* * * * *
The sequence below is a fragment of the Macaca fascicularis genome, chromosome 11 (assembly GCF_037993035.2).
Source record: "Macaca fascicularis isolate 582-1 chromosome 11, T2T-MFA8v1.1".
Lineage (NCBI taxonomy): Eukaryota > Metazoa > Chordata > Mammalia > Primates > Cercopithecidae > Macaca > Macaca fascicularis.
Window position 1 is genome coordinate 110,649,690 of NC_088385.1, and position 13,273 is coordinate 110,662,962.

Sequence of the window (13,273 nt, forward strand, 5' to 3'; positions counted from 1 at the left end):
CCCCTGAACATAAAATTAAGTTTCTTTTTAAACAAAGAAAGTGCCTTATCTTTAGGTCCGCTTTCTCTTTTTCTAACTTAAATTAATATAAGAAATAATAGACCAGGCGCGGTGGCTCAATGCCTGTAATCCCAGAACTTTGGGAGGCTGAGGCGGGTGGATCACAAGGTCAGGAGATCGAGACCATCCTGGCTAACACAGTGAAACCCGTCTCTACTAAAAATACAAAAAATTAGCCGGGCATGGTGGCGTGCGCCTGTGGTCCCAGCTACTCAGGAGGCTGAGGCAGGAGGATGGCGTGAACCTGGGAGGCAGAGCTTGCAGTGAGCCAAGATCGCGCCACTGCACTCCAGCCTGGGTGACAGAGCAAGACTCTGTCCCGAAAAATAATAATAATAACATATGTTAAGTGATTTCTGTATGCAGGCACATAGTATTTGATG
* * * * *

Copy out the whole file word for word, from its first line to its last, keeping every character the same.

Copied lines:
The sequence below is a fragment of the Macaca fascicularis genome, chromosome 11 (assembly GCF_037993035.2).
Source record: "Macaca fascicularis isolate 582-1 chromosome 11, T2T-MFA8v1.1".
Lineage (NCBI taxonomy): Eukaryota > Metazoa > Chordata > Mammalia > Primates > Cercopithecidae > Macaca > Macaca fascicularis.
Window position 1 is genome coordinate 110,649,690 of NC_088385.1, and position 13,273 is coordinate 110,662,962.

Sequence of the window (13,273 nt, forward strand, 5' to 3'; positions counted from 1 at the left end):
CCCCTGAACATAAAATTAAGTTTCTTTTTAAACAAAGAAAGTGCCTTATCTTTAGGTCCGCTTTCTCTTTTTCTAACTTAAATTAATATAAGAAATAATAGACCAGGCGCGGTGGCTCAATGCCTGTAATCCCAGAACTTTGGGAGGCTGAGGCGGGTGGATCACAAGGTCAGGAGATCGAGACCATCCTGGCTAACACAGTGAAACCCGTCTCTACTAAAAATACAAAAAATTAGCCGGGCATGGTGGCGTGCGCCTGTGGTCCCAGCTACTCAGGAGGCTGAGGCAGGAGGATGGCGTGAACCTGGGAGGCAGAGCTTGCAGTGAGCCAAGATCGCGCCACTGCACTCCAGCCTGGGTGACAGAGCAAGACTCTGTCCCGAAAAATAATAATAATAACATATGTTAAGTGATTTCTGTATGCAGGCACATAGTATTTGATG